At the time of your divorce, you and your spouse have a choice to divide the marital and separate property by mutual agreement that may be approved by the court. Should you fail to do so mutually, the court will divide your property in an equitable manner. You should have a skilled Austin divorce attorney by your side to ensure your interests are fully protected in a property division.
Most of the property that was acquired during the course of marriage belongs to both of you as per law, considering that Texas is a community property state. However, each party will get to retain their separate property (acquired prior to marriage) during a divorce.
What is Equitable Property Division?
Under Texas law, the court will divide the property in a manner that is “just and right.” In other words, the property division will be equitable, and not equal. The court might consider a number of factors while determining which party should get how much as part of an “equitable” division.
Factors such as the income disparity between the two parties, the health status of each party, who is getting child custody, and the future employability of both parties may be considered while determining the division of marital property.
Division of Employment Benefits and Pension of Spouse
Interest accumulated in a retirement plan, pension, profit sharing or another type of employee benefit plan during the course of marriage by either spouse will be considered as community property in a Texas divorce and will be divided equitably.
If the court decides to award a part of your retirement benefits to the other party, the lawyers will prepare a QDRO (Qualified Domestic Relations Order) to be delivered to your employer. In accordance with this court order, the employer will distribute the benefits to both parties. Your Austin divorce lawyer will guide you about this complex division, and make sure that you are not being dealt an unfair decision.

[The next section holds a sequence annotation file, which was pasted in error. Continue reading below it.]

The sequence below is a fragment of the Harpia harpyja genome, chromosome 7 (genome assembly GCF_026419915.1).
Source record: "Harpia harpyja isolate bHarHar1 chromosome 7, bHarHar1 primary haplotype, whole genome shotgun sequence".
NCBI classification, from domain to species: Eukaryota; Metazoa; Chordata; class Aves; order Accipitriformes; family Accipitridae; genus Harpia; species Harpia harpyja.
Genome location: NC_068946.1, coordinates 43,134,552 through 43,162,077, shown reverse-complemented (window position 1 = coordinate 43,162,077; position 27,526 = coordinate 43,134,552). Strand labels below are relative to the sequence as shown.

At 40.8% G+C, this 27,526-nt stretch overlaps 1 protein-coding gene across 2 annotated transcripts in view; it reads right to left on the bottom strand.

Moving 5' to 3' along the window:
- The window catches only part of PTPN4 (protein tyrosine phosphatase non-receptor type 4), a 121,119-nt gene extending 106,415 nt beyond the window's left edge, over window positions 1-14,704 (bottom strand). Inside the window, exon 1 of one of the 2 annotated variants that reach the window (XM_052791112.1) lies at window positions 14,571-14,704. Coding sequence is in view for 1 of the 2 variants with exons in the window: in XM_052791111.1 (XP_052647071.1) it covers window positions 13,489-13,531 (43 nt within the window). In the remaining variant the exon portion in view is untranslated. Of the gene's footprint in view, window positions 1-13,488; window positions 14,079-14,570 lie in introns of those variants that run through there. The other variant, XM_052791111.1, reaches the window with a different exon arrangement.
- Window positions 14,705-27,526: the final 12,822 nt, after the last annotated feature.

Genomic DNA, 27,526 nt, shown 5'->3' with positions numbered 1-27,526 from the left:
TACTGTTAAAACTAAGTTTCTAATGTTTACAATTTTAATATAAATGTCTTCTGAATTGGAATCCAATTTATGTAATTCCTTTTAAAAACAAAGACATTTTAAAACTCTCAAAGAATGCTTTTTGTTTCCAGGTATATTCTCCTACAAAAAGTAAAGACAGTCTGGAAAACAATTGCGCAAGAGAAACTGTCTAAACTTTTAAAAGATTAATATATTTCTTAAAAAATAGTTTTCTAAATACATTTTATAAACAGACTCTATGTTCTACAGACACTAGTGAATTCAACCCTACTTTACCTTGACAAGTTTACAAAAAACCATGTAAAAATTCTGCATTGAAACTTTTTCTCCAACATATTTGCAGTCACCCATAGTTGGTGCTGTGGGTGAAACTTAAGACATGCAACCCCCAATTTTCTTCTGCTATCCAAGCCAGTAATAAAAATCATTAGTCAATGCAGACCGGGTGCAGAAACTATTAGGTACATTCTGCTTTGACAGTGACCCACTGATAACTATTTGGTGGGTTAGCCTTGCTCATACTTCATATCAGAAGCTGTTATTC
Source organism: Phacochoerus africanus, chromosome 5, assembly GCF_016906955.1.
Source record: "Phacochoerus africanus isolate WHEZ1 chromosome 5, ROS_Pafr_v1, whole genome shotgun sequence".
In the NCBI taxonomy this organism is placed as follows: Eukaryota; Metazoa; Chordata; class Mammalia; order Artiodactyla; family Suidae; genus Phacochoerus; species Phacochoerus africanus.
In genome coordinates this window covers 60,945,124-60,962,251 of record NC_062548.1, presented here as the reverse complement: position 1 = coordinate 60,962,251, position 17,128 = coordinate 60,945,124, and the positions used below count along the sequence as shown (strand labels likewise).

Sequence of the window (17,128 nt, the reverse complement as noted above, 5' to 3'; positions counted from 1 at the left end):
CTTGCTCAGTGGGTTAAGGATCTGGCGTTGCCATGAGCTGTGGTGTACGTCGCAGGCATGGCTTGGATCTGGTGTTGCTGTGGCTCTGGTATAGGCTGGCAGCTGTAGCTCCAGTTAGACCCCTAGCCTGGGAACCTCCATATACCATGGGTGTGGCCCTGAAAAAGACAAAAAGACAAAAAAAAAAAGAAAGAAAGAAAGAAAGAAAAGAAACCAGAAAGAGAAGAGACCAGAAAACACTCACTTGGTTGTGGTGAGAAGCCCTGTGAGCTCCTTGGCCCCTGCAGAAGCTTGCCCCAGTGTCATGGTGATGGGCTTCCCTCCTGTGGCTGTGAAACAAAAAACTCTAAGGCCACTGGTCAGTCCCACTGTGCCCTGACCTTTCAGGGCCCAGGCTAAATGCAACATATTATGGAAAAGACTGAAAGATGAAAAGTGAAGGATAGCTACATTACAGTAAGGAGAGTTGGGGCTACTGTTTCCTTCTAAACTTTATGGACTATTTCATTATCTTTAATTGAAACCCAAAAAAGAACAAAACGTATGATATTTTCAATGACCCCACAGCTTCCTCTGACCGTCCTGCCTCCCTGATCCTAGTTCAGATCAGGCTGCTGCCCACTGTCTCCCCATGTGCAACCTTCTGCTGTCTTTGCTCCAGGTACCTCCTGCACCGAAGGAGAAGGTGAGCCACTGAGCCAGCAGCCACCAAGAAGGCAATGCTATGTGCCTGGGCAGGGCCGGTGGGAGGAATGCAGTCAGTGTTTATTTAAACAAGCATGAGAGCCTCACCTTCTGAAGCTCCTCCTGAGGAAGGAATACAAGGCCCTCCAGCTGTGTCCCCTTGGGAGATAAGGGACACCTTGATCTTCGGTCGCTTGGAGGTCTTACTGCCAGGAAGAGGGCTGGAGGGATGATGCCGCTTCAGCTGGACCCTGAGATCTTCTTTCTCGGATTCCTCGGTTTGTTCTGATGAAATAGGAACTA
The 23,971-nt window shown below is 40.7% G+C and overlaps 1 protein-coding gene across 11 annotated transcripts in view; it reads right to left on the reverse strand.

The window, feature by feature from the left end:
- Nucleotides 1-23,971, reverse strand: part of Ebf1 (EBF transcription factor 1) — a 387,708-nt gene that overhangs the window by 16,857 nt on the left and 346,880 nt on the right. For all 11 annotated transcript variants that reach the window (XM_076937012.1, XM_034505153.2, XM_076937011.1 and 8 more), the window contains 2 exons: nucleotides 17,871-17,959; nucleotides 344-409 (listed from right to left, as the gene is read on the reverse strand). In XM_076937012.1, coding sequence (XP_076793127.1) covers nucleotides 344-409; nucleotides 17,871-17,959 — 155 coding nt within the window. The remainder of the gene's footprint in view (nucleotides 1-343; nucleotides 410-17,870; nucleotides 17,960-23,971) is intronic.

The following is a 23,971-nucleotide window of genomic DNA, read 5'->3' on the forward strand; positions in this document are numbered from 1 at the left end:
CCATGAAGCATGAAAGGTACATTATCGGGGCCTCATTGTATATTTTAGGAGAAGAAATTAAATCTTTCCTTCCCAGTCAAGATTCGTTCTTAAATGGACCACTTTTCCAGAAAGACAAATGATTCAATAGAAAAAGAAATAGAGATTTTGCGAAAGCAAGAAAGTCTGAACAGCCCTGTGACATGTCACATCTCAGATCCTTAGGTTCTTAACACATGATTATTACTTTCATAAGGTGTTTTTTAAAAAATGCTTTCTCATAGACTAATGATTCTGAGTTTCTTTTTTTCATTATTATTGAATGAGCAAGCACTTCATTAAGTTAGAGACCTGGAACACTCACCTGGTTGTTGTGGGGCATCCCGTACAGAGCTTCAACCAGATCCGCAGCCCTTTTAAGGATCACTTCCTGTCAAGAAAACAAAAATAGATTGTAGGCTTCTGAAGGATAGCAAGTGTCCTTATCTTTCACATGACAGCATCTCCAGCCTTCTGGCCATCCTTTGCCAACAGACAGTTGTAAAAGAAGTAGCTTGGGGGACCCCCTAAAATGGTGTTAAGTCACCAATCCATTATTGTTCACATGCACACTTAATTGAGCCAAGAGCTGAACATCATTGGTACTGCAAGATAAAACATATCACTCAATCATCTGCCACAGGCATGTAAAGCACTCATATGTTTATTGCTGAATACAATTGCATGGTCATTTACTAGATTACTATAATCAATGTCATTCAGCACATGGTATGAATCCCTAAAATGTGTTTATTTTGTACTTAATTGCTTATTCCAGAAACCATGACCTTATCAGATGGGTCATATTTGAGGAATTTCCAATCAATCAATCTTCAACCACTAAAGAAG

Division of Business Assets or Professional Practice
To the extent that you have developed your business enterprise or professional practice during the course of your marriage, it will be treated as community property and will be subject to equitable division.
If you have been solely running your business or practice without the active involvement of your spouse, chances are that the court may allow you to keep the business or practice, as long as the other spouse receives other assets or cash as his or her equitable share in the business or practice assets.
Valuation of the business or practice is usually done with the assistance of a CPA and a business appraiser, and your Texas divorce lawyer will play a key role to see that a fair appraisal is done.
Division of the House
One of the key issues in property division may be to determine which party should keep the family home. If your divorce involves children, the court may allow the parent who has the primary custody of the child to retain the family home.
If only one party has been living in the house that party may purchase the home equity of the other party. In addition, the party that gets to keep the home will have to release the other party from the mortgage.
Get a Partner Who Cares With Austin Divorce Attorney Eric M. Willie, P.C.
At the Law Office of Willie & Dasher, we are proud to have thousands of satisfied clients, many of whom are repeat clients and we are constantly receiving referrals from them. We value our clients’ trust more than anything else, and we will fight to protect your rights with total focus and commitment of our legal team. To request a consultation, call 512-478-0834 or complete our online contact form.